Pueblo County launches e-bike program for essential workers

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Pueblo County will equip low-income essential workers with electric bicycles as part of a new program to provide reliable transportation options and reduce greenhouse gas emissions.

The Colorado Energy Office has awarded the county $135,000 through its Can Do eBike pilot program, enough to purchase 42 e-bikes that range in price from $2,100 for a Class 1 model to $1,600 for a mountain bike. class 2.

This grant requires no county matching funds.

The idea is for the bikes to act as a reliable and consistent form of transportation for workers who may not be able to afford a car or cannot rely on city public transportation.

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Just under 5,000 households in Pueblo County lack access to a car, according to 2019 data from the US Census Bureau.

“For low-income people, they would rather put their money on their table for their food than buy an e-bike. This program is very helpful for these workers,” said Pueblo County Energy Coordinator Ron Go-Aco.

Go-Aco said it hopes to roll out the e-bikes no later than August this year.

E-bikes have a built-in motor that helps riders accelerate and propel. Those the county buys are chargeable through a regular household electrical outlet.

Pueblo was recently named a Bronze Level Cycling Friendly Community by the League of American Cyclists.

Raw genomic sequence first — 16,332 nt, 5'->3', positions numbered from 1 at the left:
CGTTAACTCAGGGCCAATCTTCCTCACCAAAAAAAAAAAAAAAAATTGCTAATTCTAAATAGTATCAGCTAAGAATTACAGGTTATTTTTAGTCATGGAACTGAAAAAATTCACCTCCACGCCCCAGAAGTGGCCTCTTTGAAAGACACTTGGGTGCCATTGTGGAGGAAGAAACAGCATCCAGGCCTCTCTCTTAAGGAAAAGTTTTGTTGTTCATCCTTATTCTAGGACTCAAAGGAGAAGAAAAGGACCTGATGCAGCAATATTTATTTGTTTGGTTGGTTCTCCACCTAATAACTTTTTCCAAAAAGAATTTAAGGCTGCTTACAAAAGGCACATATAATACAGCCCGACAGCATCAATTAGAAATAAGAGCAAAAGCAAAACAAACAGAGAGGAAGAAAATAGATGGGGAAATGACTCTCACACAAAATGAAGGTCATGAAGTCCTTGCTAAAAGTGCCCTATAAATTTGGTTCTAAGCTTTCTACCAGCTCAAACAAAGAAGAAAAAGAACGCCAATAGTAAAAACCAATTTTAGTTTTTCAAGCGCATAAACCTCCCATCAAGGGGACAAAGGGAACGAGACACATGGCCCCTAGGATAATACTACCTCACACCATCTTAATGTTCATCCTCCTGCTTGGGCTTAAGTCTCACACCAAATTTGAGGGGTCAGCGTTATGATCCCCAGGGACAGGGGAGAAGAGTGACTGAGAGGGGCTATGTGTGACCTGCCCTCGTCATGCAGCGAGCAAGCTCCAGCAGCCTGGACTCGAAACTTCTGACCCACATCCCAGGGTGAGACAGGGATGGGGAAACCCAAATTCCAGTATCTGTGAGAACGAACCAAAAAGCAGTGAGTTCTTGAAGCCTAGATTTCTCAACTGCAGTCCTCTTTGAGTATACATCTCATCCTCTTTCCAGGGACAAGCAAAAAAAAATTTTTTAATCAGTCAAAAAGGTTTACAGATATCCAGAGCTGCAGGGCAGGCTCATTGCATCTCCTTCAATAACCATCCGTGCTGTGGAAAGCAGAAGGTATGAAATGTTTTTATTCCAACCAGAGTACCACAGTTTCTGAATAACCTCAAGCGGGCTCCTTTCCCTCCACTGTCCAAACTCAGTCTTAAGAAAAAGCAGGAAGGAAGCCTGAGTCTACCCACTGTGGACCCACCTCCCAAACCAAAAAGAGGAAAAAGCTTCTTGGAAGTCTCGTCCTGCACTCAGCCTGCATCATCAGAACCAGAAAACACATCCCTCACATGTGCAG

The county is accepting applications from recipients of the bikes. Applicants must live within the Pueblo West or Pueblo city limits, provide proof of employment, and earn $25,000 or less per year. The county may expand the income limit to $35,000, depending on the applicant pool.

Essential workers, as defined by the state, will be prioritized. This includes, but is not limited to, restaurant workers, teachers, childcare workers, construction workers, and maintenance staff.

While e-bikes will hopefully fill a need for transportation, they will also help reduce greenhouse gas emissions and improve air quality in cities. Pueblo is committed to reducing these emissions by 100% by 2035.

“The Pueblos usually use cars or take the bus. When you ride an e-bike, you don’t use typical fuels or diesel. You don’t emit greenhouse gases by using a combustion engine,” Go-Aco said.

Recipients will be required to download a smartphone app that will collect data over two years to measure the program’s effectiveness in reducing emissions.

The county is still drafting usage guidelines for bicycles, such as acceptable riding areas.

Those interested in applying to receive an electric bike can access the online form.

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Chief Reporter Sara Wilson can be reached by email at [email protected] or on Twitter @WilsonSaraJane.

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